1. When does the policy start? From the date I purchase or from the date I travel?
Your start date of insurance depends on the type of policy you buy:
- Single Trip Policy – your start date of insurance is the date and time we issue your Single Trip Policy, which is confirmed on your Certificate of Insurance.
- Annual Multi-Trip Policy – your start date of insurance is the date and time you choose the policy to start, which is confirmed on your Certificate of Insurance.
We recommend you purchase or select to start your travel insurance as soon as you make any payments for your trip, such as cruise or accommodation deposits, or flights. You can purchase a TravelCare policy up to a year before your departure. That way you’re covered if the unexpected happens.
All other sections of the TravelCare policy (such as medical and personal items cover) start on the date you select as your ‘Start Date of Journey’, or the date you depart, whichever is later.
For more information on how to enter your policy dates when purchasing a TravelCare policy, click here.
2. Do you cover natural disasters or extreme weather?
If your travel plans have to be altered, or even cancelled, due to an unexpected event, there’s cover under the policy for this. The amount of cover you have will depend on what you selected when you purchased your policy.
However, if you purchase/start your travel insurance or book your trip after the unexpected event has taken place, it would not be considered an unexpected event under your policy, and you would not be covered for those costs. If you’re unsure, contact us and we can advise whether you’d be covered under the policy or not.
3. How does rental car excess work? What does it cover?
If you hire a rental car overseas, you will have cover under the TravelCare policy for the excess up to $5,000 NZD. The excess is what you may be charged if you damage the rental car. We recommend that you check the rental vehicle agreement to see whether the excess is less than $5,000 NZD because if it is, you won’t need to pay an additional fee to waiver the excess.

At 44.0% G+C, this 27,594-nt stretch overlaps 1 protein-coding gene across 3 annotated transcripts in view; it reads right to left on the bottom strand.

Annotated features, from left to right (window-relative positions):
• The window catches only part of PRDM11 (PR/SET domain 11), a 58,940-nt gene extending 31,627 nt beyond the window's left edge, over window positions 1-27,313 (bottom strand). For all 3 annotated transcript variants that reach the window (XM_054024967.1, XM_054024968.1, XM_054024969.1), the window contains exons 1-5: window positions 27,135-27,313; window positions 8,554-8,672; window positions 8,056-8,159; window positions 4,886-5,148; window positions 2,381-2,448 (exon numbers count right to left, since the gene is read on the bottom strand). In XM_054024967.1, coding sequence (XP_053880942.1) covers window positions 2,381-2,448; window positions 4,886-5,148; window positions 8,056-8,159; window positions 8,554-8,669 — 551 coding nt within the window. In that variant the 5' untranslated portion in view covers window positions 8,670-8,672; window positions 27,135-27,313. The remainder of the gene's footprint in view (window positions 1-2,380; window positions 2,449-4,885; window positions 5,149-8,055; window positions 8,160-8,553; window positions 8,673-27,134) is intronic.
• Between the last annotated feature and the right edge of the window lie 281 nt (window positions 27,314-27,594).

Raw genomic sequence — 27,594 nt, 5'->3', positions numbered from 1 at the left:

You just need to make sure that the vehicle is hired from a licensed rental vehicle agency and that you follow all road rules and local driving laws while using the vehicle. Any terms and conditions laid out by the rental company also need to be followed so that you’re covered – by them and by us!
Finally, just make sure that only the driver named on the rental documents is in charge of the vehicle and that it’s driven only on formed, paved roads or carparks – we can’t cover you if you choose to make your own roads!
4. If I have an accident at home and have to cancel my travel plans, will my flights be covered?
Our policy automatically provides cover if you need to cancel or delay your trip before you go away. The amount of cover you have will depend on what you selected when you purchased your policy.
The level of cover you choose will be on a per policy basis. This means you should consider the cancellation or delay costs of all the people on your policy. Typically, people choose an amount that will cover all your prepaid travel tickets, hotels, tours or other travel related expenses for all travellers on the policy.
5. I am planning to visit a potentially dangerous country, am I covered?
That depends on whether or not there’s a travel advisory issued for the country on the SafeTravel website at the time you purchase your travel insurance policy.
Let’s say you want to visit a country that currently has a ‘Do not travel’ or ‘Reconsider your need to travel’ travel advisory. If the advisory was issued before you bought your travel insurance, we wouldn’t cover you for events related to that advisory because we would not consider it unexpected if you encounter problems.
If you bought your policy and then a ‘Do not travel’ or ‘Reconsider your need to travel’ travel advisory was issued before you depart, there would be cover to cancel or alter your trip, provided it is not related to any other general exclusion, for example terrorism.
If an act of terrorism occurs once you are overseas, there would be cover for medical expenses if you get hurt as a result of that act of terrorism, provided there was no travel advisory issued before you departed.
Remember, your safety is more important than any adventure, so always check whether any travel advisories have been issued on the safetravel.co.nz website before you book your travel plans.
If you have any doubts about whether the TravelCare policy will provide cover, our customer services team are always happy to help. Please feel free to contact us for clarification.
6. Am I covered for my existing medical condition?
Pre-existing medical conditions are not automatically covered under our TravelCare policy.
A pre-existing medical condition is any illness or injury of any person named on your Certificate of Insurance, which that person is aware of, or a reasonable person in that person’s circumstances ought to have been aware of, or a reasonable person in that person’s circumstances ought to have been aware of, which in the last three years prior to your:
- start date of insurance (on the Single Trip Policy); or
- issue date of insurance (on the Annual Multi-Trip Policy),
that person has sought, received, been recommended or is waiting for:
- advice from a health professional;
- tests, investigations or specialist consultations;
- care, treatment, or medical attention including surgery; or
- medication or a script for medication;
whether or not a medical diagnosis has been made.
If you have any heart, vascular or lung illness or Type 2 diabetes you must tell us about these, as well as any other pre-existing medical conditions that you may have when you complete the online medical assessment.